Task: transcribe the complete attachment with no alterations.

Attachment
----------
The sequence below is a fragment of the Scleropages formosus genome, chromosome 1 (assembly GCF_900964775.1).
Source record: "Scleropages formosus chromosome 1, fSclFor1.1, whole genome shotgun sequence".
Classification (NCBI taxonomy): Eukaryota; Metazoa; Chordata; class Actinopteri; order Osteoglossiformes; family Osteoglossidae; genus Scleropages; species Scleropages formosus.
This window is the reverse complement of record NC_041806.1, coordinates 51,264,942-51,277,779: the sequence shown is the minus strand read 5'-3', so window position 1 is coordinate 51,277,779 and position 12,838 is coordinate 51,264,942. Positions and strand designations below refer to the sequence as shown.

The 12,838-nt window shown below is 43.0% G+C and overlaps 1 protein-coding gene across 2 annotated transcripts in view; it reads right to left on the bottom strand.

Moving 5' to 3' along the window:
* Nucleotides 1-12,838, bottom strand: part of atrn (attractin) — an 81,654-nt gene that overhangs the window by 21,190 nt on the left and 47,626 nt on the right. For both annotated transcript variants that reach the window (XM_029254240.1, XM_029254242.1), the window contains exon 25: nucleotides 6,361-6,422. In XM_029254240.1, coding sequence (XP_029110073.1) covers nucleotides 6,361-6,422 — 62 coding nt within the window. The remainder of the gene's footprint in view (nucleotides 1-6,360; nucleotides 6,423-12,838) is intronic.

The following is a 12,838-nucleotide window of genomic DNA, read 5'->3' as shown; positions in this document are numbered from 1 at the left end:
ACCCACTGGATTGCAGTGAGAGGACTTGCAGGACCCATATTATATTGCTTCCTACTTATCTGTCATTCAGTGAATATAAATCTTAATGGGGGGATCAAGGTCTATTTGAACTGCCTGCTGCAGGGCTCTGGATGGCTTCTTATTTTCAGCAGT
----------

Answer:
The sequence below is a fragment of the Scleropages formosus genome, chromosome 1 (assembly GCF_900964775.1).
Source record: "Scleropages formosus chromosome 1, fSclFor1.1, whole genome shotgun sequence".
Classification (NCBI taxonomy): Eukaryota; Metazoa; Chordata; class Actinopteri; order Osteoglossiformes; family Osteoglossidae; genus Scleropages; species Scleropages formosus.
This window is the reverse complement of record NC_041806.1, coordinates 51,264,942-51,277,779: the sequence shown is the minus strand read 5'-3', so window position 1 is coordinate 51,277,779 and position 12,838 is coordinate 51,264,942. Positions and strand designations below refer to the sequence as shown.

The 12,838-nt window shown below is 43.0% G+C and overlaps 1 protein-coding gene across 2 annotated transcripts in view; it reads right to left on the bottom strand.

Moving 5' to 3' along the window:
* Nucleotides 1-12,838, bottom strand: part of atrn (attractin) — an 81,654-nt gene that overhangs the window by 21,190 nt on the left and 47,626 nt on the right. For both annotated transcript variants that reach the window (XM_029254240.1, XM_029254242.1), the window contains exon 25: nucleotides 6,361-6,422. In XM_029254240.1, coding sequence (XP_029110073.1) covers nucleotides 6,361-6,422 — 62 coding nt within the window. The remainder of the gene's footprint in view (nucleotides 1-6,360; nucleotides 6,423-12,838) is intronic.

The following is a 12,838-nucleotide window of genomic DNA, read 5'->3' as shown; positions in this document are numbered from 1 at the left end:
ACCCACTGGATTGCAGTGAGAGGACTTGCAGGACCCATATTATATTGCTTCCTACTTATCTGTCATTCAGTGAATATAAATCTTAATGGGGGGATCAAGGTCTATTTGAACTGCCTGCTGCAGGGCTCTGGATGGCTTCTTATTTTCAGCAGT